As before, the engine range comprises a selection of 2.0- and 3.0-litre petrol and diesel options, as well as a 2.0-litre petrol plug-in hybrid. Thanks to the vagaries of the Irish tax system, that plug-in hybrid, the 292hp 330e, is the cheapest option, but customers can also choose to spend a little more on the 184hp 320i and 245hp 330i petrol engines, or the 190hp 320d diesel. Alternatively, those seeking even more power can choose one of the 3.0-litre engines: the 340hp M340d diesel or the 374hp M340i.

While the 3.0-litre engines are fantastic, they are far more powerful (and more expensive) than most customers really need. We tested the more representative 320d model, which still provides ample performance with a 0-100km/h time of around seven seconds. More importantly, it's also frugal, burning through just over five litres of diesel every 100km on the official economy test. For those who regularly cover long distances, the 320d's balance of performance and economy takes some beating.

It's also really refined for a 2.0-litre, four-cylinder diesel engine. Sure, it gets a bit noisy when you put your foot down, but it never clatters or grumbles like diesels of old, even at idle on a chilly morning. And when you settle into a cruise you can barely hear it growling away in the background.

And no matter whether you choose the 320d or some other version of the 3 Series Touring, you're buying a car that's glorious to drive. With rear-wheel drive as standard (xDrive all-wheel drive is available as an option on the 330e and 320d, while it's standard on the M340i and M340d), the 3 Series is set up to handle well and it doesn't disappoint. The steering feel is good, the suspension controls the body lean well and, although you can feel the bulk of the larger boot pulling the Touring out of line in corners, it's only slightly less poised than the saloon.

The trade-off is a slightly firm ride. While the 3 Series still rides maturely, it isn't as smooth as some of the more comfortable vehicles in its class, finding the odd bobble and bump in the road. That said, it's better at high speeds and the suspension soaks up the imperfections enough to prevent any jarring or discomfort. Instead, it gives you lots of feel for the surface over which the wheels are travelling.

What you get for your money

In Ireland, prices start from just over €55,000, which pays for the 330e plug-in hybrid in entry-level Sport trim. That makes the 3 Series Touring more than €10,000 cheaper than the basic Mercedes-Benz C-Class Estate, and around €2,000 more expensive than the 3 Series Saloon. And even though Sport trim might be the cheapest option in the 3 Series range, it's hardly spartan inside. You still get three-zone climate control, alloy wheels and the curved infotainment screen with navigation, while standard equipment also includes leatherette upholstery and parking sensors at the front and rear.

Summary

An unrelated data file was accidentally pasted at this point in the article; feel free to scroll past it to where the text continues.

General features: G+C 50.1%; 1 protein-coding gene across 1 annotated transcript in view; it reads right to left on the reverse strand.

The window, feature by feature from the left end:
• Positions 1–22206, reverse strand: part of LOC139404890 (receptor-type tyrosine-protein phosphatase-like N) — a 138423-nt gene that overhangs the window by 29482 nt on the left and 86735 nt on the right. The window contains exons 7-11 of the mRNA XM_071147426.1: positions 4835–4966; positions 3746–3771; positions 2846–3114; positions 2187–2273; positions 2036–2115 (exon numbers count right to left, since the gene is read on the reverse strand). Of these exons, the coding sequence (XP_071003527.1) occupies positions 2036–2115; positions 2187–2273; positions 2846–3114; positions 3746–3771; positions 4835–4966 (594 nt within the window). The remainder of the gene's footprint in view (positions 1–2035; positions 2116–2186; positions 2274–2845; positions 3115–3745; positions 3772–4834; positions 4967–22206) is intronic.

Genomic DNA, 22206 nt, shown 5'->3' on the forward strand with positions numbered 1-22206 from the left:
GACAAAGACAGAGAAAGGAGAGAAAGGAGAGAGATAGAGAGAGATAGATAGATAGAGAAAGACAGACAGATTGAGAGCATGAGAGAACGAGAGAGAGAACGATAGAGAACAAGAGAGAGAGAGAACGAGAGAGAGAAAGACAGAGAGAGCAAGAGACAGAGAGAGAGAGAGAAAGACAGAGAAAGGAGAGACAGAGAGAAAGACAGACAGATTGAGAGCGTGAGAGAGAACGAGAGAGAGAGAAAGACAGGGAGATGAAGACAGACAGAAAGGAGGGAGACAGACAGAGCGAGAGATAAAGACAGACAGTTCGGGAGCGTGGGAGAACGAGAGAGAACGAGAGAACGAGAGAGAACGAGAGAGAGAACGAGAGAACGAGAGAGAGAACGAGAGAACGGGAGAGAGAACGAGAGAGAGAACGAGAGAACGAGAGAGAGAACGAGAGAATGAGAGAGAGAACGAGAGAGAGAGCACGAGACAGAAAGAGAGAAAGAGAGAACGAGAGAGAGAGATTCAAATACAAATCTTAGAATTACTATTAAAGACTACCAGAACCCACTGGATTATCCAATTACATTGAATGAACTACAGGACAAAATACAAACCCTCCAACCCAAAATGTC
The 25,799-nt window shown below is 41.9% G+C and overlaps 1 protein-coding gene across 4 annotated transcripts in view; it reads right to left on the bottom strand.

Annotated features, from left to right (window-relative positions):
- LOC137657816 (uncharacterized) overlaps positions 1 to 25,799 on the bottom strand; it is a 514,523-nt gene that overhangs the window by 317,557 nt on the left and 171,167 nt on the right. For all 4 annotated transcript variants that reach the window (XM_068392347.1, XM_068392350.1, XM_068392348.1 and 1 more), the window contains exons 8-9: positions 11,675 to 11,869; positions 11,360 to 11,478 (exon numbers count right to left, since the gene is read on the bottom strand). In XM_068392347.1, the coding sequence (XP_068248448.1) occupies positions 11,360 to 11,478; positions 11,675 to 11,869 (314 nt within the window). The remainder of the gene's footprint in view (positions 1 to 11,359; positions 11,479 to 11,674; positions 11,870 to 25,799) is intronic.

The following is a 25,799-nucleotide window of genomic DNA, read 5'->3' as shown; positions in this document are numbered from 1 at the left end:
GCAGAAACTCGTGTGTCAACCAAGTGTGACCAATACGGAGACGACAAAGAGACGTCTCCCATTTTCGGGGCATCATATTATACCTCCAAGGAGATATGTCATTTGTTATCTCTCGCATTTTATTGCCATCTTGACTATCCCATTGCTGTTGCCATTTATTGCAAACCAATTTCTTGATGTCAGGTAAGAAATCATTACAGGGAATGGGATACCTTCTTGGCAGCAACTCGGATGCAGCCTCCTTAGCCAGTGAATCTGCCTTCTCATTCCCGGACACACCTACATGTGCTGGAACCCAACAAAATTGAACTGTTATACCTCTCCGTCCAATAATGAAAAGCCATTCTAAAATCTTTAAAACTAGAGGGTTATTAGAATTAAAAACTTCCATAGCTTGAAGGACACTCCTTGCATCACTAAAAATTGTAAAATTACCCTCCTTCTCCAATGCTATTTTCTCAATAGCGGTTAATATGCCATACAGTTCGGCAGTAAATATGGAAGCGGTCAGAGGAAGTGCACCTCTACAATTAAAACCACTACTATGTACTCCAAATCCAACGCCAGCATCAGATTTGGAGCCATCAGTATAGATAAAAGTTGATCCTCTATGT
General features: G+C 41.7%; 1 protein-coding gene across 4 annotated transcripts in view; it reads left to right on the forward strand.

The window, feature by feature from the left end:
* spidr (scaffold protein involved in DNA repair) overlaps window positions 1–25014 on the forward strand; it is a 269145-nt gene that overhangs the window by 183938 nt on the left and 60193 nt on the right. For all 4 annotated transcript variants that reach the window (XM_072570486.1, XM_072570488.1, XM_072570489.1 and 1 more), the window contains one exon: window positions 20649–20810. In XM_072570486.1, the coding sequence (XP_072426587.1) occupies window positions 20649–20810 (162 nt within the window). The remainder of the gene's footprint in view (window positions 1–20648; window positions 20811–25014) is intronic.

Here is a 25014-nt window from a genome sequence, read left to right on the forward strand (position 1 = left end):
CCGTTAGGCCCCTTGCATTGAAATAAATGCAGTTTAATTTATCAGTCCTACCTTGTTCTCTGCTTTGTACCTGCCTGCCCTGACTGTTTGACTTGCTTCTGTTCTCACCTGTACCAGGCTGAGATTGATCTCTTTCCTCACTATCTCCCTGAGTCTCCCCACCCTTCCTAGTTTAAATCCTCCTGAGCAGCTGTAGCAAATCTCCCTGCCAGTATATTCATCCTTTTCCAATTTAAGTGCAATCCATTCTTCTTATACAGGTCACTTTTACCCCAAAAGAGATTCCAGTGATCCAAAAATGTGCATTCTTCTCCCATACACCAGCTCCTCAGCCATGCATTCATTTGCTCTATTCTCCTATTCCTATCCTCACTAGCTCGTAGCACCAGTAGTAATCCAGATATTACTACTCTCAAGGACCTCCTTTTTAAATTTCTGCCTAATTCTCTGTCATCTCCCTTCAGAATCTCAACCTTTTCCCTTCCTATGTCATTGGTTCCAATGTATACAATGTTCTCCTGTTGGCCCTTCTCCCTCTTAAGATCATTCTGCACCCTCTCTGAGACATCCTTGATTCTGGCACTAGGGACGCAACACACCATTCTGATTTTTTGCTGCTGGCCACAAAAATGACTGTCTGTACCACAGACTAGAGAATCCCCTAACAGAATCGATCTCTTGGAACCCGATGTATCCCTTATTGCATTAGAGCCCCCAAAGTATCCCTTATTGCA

The 3 Series Touring remains the executive estate of choice, but then that's no surprise, because it's only the dashboard that has really changed. The new model is every bit as efficient, as practical and as good to drive as its predecessor. Admittedly, the new touchscreen was an opportunity for things to go horribly wrong, but BMW has integrated the touch-sensitive and physical controls well, while the Germanic efficiency of the system also helps. And while the new interior makes the 3 Series feel more modern and more upmarket, the overall difference between the new model and its forebear is not great.



Alternatives

Car Reviews | Audi A4 Avant 35 TDI diesel (2020) | CompleteCar.ie
Audi A4 Avant vs. BMW 320d Touring (2023): the A4 Avant may not be the youngest executive estate on the market, but it's a well-engineered and high-tech model all the same. It isn't as much fun to drive as the 3 Series and C-Class, however.
Car Reviews | Mercedes-Benz C 220 d Estate (2022) | CompleteCar.ie
Mercedes-Benz C-Class Estate vs. BMW 320d Touring (2023): now featuring a more upmarket cabin and a selection of hugely efficient diesel engines, the C-Class has plenty going for it on paper, but on the road it's less comfortable than its predecessor and less exciting than the BMW.
Car Reviews | Volvo V60 D4 | CompleteCar.ie
Volvo V60 vs. BMW 320d Touring (2023): Volvo has decided not to challenge the Germans directly and has instead elected to offer a distinctly Scandinavian alternative. The V60 is perfect for those who find the Audi, BMW and Mercedes a bit predictable, but it isn't quite as good.

Tech Specs

Model testedBMW 320d Touring M Sport
Irish pricing3 Series Touring from €55,342, €60,085 as tested
Engine2.0-litre four-cylinder turbocharged diesel
Transmissioneight-speed automatic, rear-wheel drive
Body stylefive-door, five-seat estate
CO2 emissions133g/km
Irish motor tax€210 per year
Fuel consumption5.1 litres/100km (55.4mpg)
Top speed229km/h
0-100km/h7.2 seconds
Max power190hp
Max torque400Nm
Boot space500-1,510 litres